Vilnius - TV Tower

In 1990, the Soviet Party Secretary (leader), Mikhail Gorbachev, received the Nobel peace prize for the democratic changes (Perestroika and Glasnost) he had introduced in the Soviet Union. The following year, he ordered Soviet tanks to the TV tower in Vilnius, Lithuania. This to restore the political order when Lithuania wanted to liberate itself from the Soviet Union. On January 11, 1991, Lithuanian citizens occupied the TV tower because television was a symbol of freedom and democracy. Voluntary citizens guarded the TV tower around the clock, but on the night of January 13, Soviet armor was put in to disperse the crowd and recapture the TV tower. The uproar resulted in the death of twelve Lithuanians and another hundreds injured when they got in the way of Soviet armored vehicles. The unarmed Lithuanians, of course, could not resist for a long time. The Soviets regained control of the television tower and remained for 222 days until August 22 when the the Soviet Union collapsed.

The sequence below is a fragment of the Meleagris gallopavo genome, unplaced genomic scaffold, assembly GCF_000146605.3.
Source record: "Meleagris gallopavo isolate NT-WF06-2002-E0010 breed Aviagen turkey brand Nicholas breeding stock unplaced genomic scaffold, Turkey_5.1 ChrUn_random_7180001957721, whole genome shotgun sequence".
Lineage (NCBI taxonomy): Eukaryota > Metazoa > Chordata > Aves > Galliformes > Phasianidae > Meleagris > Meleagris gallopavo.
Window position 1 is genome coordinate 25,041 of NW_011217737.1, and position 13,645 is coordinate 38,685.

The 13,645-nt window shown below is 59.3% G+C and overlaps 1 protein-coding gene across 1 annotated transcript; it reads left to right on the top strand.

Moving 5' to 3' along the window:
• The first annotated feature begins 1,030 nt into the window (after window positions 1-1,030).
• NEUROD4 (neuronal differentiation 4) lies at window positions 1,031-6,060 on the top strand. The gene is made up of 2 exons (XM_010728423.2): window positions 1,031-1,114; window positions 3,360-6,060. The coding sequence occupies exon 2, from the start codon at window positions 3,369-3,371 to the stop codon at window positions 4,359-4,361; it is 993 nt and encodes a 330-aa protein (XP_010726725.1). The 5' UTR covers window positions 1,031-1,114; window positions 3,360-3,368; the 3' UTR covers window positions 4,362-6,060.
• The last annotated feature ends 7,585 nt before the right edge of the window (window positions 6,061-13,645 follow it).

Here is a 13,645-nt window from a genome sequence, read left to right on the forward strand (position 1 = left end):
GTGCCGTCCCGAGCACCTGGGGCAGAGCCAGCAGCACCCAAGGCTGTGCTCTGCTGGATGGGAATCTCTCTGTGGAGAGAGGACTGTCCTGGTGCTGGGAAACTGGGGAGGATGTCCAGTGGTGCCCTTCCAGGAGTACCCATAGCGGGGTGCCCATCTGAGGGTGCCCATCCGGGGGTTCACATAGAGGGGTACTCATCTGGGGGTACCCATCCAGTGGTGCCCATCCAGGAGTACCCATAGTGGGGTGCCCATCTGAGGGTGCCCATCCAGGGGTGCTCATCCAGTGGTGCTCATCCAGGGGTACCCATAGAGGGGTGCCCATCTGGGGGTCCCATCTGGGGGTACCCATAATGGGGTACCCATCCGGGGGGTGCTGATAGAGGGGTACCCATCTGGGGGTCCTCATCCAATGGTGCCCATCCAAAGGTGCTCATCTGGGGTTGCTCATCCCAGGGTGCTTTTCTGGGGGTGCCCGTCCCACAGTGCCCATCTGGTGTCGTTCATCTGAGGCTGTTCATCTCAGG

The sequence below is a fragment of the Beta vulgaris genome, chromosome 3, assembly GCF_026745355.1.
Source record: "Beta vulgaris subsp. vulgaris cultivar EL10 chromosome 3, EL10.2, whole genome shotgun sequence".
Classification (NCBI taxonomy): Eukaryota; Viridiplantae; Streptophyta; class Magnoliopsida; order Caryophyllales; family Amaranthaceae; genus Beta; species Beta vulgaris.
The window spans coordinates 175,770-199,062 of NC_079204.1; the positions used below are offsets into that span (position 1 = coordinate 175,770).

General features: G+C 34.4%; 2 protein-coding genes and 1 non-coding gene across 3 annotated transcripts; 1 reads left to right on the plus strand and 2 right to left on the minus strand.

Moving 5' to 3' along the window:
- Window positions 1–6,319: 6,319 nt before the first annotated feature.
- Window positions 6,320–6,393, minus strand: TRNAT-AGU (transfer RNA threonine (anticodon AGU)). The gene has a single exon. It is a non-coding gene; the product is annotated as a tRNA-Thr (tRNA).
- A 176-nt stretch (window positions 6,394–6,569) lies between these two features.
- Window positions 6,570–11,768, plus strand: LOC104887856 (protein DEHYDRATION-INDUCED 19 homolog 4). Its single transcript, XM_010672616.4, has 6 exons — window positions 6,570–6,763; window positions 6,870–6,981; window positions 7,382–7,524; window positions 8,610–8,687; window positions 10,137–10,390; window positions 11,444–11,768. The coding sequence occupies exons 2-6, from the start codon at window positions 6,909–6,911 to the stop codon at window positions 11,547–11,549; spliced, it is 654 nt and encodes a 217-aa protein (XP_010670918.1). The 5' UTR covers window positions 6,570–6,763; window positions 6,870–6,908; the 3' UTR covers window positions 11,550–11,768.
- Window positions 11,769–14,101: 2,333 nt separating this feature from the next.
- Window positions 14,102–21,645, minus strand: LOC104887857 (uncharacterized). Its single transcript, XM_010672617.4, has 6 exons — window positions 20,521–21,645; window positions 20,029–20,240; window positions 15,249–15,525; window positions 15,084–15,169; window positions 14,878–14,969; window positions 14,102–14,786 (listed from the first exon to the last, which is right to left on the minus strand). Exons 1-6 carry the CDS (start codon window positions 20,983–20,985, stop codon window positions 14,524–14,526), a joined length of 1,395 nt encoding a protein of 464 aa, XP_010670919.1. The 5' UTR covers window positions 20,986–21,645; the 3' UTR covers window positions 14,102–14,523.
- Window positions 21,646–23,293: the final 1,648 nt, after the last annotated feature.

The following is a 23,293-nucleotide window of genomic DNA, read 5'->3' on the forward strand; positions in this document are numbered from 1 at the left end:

Current status: Preserved with museum (2006).

Location: 54°41'14.23" N 25°12'54.23" E

Get there: Bus.

My comment:

At the exhibition in the TV tower there are extremely dramatic and violent images of people getting in the way of the Soviet tanks.

Follow up in books: Kort, Michael: The Soviet Colossus: History And Aftermath (2006).